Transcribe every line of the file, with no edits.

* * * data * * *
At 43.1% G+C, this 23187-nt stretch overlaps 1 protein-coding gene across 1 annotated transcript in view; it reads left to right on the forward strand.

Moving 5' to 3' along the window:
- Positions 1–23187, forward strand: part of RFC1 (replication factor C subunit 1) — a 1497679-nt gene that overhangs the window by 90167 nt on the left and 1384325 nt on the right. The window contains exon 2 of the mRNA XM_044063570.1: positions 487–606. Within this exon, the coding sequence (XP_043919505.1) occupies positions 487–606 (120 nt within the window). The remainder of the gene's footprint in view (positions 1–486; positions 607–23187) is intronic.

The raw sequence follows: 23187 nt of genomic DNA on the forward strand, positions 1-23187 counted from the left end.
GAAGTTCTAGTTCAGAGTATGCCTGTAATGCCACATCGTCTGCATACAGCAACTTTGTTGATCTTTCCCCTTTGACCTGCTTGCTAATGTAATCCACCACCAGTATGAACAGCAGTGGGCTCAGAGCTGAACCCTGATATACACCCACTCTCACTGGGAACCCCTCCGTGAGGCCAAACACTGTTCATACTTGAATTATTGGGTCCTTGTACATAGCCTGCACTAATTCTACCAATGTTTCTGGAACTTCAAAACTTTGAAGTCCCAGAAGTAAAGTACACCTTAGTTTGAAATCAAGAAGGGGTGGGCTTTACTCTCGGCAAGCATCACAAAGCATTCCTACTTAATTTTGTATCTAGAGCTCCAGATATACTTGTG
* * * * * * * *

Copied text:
At 43.1% G+C, this 23187-nt stretch overlaps 1 protein-coding gene across 1 annotated transcript in view; it reads left to right on the forward strand.

Moving 5' to 3' along the window:
- Positions 1–23187, forward strand: part of RFC1 (replication factor C subunit 1) — a 1497679-nt gene that overhangs the window by 90167 nt on the left and 1384325 nt on the right. The window contains exon 2 of the mRNA XM_044063570.1: positions 487–606. Within this exon, the coding sequence (XP_043919505.1) occupies positions 487–606 (120 nt within the window). The remainder of the gene's footprint in view (positions 1–486; positions 607–23187) is intronic.

The raw sequence follows: 23187 nt of genomic DNA on the forward strand, positions 1-23187 counted from the left end.
GAAGTTCTAGTTCAGAGTATGCCTGTAATGCCACATCGTCTGCATACAGCAACTTTGTTGATCTTTCCCCTTTGACCTGCTTGCTAATGTAATCCACCACCAGTATGAACAGCAGTGGGCTCAGAGCTGAACCCTGATATACACCCACTCTCACTGGGAACCCCTCCGTGAGGCCAAACACTGTTCATACTTGAATTATTGGGTCCTTGTACATAGCCTGCACTAATTCTACCAATGTTTCTGGAACTTCAAAACTTTGAAGTCCCAGAAGTAAAGTACACCTTAGTTTGAAATCAAGAAGGGGTGGGCTTTACTCTCGGCAAGCATCACAAAGCATTCCTACTTAATTTTGTATCTAGAGCTCCAGATATACTTGTG